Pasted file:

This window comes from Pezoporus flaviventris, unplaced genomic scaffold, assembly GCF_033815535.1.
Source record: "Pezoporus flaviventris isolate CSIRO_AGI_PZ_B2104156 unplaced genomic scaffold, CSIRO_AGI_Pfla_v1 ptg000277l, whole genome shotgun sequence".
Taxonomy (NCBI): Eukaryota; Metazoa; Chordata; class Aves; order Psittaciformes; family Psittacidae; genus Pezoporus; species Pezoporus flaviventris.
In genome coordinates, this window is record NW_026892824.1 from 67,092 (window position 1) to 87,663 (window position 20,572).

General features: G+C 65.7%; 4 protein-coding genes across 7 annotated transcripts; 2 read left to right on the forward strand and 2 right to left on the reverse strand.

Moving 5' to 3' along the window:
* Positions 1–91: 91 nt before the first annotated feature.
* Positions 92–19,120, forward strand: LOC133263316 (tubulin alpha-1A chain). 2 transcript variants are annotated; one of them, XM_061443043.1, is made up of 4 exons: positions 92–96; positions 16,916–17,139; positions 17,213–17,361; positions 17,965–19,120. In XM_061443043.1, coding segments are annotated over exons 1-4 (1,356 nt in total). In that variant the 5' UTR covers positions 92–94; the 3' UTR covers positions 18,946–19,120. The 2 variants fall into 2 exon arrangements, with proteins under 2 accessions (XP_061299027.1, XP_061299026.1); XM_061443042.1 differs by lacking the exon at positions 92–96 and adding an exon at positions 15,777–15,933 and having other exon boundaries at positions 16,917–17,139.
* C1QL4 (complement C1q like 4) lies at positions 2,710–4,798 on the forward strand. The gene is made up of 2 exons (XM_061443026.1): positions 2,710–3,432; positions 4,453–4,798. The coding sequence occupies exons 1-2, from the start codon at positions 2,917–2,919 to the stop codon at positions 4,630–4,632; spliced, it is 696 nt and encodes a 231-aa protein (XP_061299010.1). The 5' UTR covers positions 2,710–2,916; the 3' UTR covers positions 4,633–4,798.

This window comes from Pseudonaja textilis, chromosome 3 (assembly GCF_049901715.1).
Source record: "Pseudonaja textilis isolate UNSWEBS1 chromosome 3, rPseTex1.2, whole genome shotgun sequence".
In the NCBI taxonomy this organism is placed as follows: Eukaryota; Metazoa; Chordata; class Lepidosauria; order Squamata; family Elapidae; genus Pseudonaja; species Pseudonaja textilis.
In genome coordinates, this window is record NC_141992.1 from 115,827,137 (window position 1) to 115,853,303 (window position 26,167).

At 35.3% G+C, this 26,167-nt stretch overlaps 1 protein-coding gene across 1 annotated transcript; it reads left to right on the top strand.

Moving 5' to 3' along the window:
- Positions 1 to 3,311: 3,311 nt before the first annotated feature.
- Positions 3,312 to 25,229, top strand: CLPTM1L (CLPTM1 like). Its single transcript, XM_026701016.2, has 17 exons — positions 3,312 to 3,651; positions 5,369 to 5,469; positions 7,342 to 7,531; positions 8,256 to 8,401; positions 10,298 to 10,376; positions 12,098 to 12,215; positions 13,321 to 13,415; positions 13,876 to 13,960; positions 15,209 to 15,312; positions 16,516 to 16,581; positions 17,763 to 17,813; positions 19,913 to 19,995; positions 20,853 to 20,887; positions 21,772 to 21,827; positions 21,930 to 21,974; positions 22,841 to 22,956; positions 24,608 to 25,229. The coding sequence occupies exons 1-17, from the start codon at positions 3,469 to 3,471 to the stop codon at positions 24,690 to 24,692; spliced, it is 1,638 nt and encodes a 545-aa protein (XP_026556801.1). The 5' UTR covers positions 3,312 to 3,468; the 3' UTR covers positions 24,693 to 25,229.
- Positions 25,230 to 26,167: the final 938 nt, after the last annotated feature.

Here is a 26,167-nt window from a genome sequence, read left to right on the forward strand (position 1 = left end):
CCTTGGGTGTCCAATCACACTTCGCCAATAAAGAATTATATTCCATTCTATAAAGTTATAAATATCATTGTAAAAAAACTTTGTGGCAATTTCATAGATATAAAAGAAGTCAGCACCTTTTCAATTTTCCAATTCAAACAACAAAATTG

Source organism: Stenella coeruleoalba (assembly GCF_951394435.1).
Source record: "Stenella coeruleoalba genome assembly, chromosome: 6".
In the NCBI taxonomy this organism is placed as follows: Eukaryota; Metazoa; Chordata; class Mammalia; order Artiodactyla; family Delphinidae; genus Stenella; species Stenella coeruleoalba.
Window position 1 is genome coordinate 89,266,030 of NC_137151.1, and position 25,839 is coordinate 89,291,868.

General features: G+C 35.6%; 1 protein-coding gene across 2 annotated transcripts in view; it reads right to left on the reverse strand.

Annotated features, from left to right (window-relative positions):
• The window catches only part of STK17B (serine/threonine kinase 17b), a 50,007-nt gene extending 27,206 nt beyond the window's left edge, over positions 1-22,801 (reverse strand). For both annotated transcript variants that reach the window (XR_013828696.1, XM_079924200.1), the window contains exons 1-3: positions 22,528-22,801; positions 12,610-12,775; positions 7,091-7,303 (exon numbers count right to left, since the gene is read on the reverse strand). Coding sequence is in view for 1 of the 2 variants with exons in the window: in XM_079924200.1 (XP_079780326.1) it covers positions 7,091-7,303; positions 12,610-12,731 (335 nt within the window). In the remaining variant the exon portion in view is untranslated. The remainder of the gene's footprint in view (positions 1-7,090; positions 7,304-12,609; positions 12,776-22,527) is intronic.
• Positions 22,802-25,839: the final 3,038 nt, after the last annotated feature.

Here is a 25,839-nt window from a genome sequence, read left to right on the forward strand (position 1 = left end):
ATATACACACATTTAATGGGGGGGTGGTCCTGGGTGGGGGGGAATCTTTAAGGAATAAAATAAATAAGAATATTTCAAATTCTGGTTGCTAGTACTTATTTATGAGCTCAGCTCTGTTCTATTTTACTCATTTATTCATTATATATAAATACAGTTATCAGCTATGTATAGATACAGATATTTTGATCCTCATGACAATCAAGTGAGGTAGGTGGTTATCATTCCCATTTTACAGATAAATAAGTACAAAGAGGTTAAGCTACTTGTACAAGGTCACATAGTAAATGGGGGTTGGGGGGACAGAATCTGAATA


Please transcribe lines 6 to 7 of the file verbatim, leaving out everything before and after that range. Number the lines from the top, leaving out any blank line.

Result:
Moving 5' to 3' along the window:
* Positions 1–91: 91 nt before the first annotated feature.